E-mail commerce vs. politics

Solving the nation's spam problem will require a balancing act, legal and privacy experts said today in Washington, D.C., at a meeting sponsored by the Federal Trade Commission.

Dubbed the E-mail Authentication Summit, the meeting drew several hundred software industry officials, users and others to discuss the policy and technical implications of adopting industrywide standards for dealing with unwanted commercial e-mail by accurately identifying — or authenticating — who is sending it.

Once identified, spammers can be prosecuted under antifraud laws.

If industry adopts such standards, care must be taken to balance people's right to be rid of unwanted commercial e-mail and users' right to use e-mail for anonymous political speech, said Duane Berlin, general counsel at the Council of American Survey Research Organizations. "Both sides of the equation are important, both rights exist," he said.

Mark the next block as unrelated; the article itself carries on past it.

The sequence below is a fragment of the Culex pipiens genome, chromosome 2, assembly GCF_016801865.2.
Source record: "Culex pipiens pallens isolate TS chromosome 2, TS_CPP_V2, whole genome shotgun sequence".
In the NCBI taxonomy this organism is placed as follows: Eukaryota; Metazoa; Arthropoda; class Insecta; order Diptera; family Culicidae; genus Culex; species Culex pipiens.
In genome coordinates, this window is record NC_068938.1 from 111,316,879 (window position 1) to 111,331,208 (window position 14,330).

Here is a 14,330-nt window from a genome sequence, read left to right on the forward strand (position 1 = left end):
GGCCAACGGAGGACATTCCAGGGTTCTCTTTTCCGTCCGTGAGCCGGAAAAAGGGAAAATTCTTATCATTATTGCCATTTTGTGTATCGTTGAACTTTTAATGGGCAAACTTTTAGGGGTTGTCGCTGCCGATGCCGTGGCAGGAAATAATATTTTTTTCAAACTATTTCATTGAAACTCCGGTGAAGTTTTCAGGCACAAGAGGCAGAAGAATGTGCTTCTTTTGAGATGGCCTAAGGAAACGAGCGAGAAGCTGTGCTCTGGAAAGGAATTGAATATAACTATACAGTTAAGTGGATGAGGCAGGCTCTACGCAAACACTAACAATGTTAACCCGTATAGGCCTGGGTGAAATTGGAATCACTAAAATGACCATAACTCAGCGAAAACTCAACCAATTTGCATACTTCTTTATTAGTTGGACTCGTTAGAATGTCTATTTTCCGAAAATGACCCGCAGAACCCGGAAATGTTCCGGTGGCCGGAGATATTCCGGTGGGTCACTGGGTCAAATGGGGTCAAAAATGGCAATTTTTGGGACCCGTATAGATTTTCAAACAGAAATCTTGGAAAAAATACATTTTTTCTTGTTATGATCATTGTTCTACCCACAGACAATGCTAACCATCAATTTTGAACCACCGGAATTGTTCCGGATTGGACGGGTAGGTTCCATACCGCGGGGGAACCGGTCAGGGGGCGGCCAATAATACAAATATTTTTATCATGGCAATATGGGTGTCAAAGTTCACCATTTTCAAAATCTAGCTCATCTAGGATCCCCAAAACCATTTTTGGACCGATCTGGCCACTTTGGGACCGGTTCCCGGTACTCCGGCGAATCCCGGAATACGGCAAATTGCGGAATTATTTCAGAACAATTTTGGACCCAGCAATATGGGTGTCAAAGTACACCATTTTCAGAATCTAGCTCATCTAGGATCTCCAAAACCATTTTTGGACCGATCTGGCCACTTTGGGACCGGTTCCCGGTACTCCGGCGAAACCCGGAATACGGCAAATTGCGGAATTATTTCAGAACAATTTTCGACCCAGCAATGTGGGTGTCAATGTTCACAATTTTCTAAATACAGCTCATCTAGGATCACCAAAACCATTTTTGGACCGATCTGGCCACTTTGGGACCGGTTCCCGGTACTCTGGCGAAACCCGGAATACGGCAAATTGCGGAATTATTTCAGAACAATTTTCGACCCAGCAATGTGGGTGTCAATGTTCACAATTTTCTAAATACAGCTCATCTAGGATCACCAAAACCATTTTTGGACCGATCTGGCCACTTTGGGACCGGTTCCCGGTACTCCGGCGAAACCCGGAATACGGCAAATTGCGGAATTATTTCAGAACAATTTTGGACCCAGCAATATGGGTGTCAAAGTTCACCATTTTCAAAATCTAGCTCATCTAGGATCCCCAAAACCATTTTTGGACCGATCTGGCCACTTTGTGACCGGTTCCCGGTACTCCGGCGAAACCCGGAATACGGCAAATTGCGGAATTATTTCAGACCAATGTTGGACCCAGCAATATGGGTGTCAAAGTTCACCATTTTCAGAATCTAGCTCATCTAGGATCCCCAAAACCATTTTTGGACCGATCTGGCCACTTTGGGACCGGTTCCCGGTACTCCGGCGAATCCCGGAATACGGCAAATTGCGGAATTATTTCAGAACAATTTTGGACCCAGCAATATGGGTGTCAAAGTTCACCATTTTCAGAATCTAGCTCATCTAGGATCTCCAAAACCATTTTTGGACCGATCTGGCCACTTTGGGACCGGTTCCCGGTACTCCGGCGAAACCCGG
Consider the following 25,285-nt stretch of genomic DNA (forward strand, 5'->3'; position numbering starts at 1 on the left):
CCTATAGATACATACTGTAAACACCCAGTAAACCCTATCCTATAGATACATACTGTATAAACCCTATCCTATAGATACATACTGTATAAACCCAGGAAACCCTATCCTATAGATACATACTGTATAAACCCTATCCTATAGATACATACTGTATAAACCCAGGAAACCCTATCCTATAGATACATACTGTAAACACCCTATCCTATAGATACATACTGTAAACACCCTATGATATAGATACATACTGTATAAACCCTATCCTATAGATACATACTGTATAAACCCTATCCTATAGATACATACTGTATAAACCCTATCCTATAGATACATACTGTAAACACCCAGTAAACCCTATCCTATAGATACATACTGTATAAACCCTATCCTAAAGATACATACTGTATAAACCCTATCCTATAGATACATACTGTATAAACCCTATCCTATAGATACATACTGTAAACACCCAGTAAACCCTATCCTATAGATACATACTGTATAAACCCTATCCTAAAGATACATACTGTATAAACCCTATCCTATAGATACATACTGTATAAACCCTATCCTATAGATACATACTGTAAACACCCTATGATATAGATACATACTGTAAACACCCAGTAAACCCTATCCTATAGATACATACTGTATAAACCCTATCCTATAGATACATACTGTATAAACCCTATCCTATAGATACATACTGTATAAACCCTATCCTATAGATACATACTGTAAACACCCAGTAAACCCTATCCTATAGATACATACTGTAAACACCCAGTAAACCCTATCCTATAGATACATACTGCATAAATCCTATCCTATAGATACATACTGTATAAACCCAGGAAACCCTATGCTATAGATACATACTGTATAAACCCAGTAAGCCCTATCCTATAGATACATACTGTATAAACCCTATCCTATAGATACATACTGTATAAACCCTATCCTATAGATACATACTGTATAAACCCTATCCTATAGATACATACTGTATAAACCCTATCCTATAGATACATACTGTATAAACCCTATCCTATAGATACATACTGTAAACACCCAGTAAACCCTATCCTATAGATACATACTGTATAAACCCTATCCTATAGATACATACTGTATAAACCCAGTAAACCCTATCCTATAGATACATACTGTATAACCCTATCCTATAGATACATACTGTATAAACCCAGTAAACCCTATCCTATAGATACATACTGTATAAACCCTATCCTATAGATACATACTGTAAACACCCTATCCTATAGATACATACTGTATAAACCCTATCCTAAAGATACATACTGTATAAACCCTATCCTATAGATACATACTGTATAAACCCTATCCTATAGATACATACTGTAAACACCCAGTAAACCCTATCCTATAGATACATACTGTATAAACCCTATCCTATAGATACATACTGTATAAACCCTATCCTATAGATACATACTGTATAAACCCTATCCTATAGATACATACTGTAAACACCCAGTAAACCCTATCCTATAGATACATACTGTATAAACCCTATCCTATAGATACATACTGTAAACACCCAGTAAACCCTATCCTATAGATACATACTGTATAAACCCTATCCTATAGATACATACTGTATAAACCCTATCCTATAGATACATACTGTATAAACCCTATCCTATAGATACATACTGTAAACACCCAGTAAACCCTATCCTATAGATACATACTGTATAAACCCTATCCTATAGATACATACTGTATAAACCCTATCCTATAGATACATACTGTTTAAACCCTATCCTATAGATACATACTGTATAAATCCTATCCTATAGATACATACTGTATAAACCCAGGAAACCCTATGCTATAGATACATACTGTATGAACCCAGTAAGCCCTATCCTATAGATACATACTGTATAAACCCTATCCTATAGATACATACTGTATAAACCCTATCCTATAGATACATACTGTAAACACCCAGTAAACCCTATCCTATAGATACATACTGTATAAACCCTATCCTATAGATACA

At the two-day summit, vendors will present their technical approaches to eliminating spam — some of them encryption-based and others based on IP. Regardless of approach, any changes to current spam-filtering practices pose risks, said John Levine, a principal consultant and software developer at Taughannock Networks.

"The e-mail world is very big and surprisingly fragile," Levine said, adding that making it secure poses challenges similar to making the U.S. Postal Service's system anthrax-resistant. Although a number of proposals would give Internet service providers a new role in curbing the most egregious spammers, no proposal is ready for prime time, he said.

In the morning session, Microsoft's intellectual property and licensing director sparred with a fellow panelist from Apache Software Foundation over Microsoft officials' desire to license components of open source anti-spam software. "We want to see an open and competitive landscape for [e-mail] authentication standards," said Daniel Quinlan, vice president of Apache Software Foundation, which represents open-source software developers.

David Kaefer, director of business development for intellectual property and licensing at Microsoft, said parties interested in e-mail authentication must find common ground for open-source and intellectual property rights to coexist.


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